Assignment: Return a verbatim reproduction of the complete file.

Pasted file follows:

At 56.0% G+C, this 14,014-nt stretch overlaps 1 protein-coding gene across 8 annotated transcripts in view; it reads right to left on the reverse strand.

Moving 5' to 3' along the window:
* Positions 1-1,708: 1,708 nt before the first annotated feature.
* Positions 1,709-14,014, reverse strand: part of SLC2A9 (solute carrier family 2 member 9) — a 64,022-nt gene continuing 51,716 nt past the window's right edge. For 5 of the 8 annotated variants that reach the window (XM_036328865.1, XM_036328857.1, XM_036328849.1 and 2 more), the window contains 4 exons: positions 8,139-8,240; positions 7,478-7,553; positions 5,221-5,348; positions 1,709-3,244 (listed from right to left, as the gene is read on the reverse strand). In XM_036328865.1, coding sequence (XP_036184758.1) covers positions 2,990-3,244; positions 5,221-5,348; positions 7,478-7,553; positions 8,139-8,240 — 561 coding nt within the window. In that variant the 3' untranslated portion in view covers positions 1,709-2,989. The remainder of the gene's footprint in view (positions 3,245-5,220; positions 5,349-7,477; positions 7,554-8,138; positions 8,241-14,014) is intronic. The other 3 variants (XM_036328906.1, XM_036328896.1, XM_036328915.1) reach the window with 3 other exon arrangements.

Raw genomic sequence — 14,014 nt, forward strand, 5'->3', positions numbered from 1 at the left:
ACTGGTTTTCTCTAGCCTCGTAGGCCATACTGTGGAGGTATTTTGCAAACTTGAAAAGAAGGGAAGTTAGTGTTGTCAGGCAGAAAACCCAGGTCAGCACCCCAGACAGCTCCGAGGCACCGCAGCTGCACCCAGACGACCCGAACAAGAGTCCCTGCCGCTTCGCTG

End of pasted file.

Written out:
At 56.0% G+C, this 14,014-nt stretch overlaps 1 protein-coding gene across 8 annotated transcripts in view; it reads right to left on the reverse strand.

Moving 5' to 3' along the window:
* Positions 1-1,708: 1,708 nt before the first annotated feature.
* Positions 1,709-14,014, reverse strand: part of SLC2A9 (solute carrier family 2 member 9) — a 64,022-nt gene continuing 51,716 nt past the window's right edge. For 5 of the 8 annotated variants that reach the window (XM_036328865.1, XM_036328857.1, XM_036328849.1 and 2 more), the window contains 4 exons: positions 8,139-8,240; positions 7,478-7,553; positions 5,221-5,348; positions 1,709-3,244 (listed from right to left, as the gene is read on the reverse strand). In XM_036328865.1, coding sequence (XP_036184758.1) covers positions 2,990-3,244; positions 5,221-5,348; positions 7,478-7,553; positions 8,139-8,240 — 561 coding nt within the window. In that variant the 3' untranslated portion in view covers positions 1,709-2,989. The remainder of the gene's footprint in view (positions 3,245-5,220; positions 5,349-7,477; positions 7,554-8,138; positions 8,241-14,014) is intronic. The other 3 variants (XM_036328906.1, XM_036328896.1, XM_036328915.1) reach the window with 3 other exon arrangements.

Raw genomic sequence — 14,014 nt, forward strand, 5'->3', positions numbered from 1 at the left:
ACTGGTTTTCTCTAGCCTCGTAGGCCATACTGTGGAGGTATTTTGCAAACTTGAAAAGAAGGGAAGTTAGTGTTGTCAGGCAGAAAACCCAGGTCAGCACCCCAGACAGCTCCGAGGCACCGCAGCTGCACCCAGACGACCCGAACAAGAGTCCCTGCCGCTTCGCTG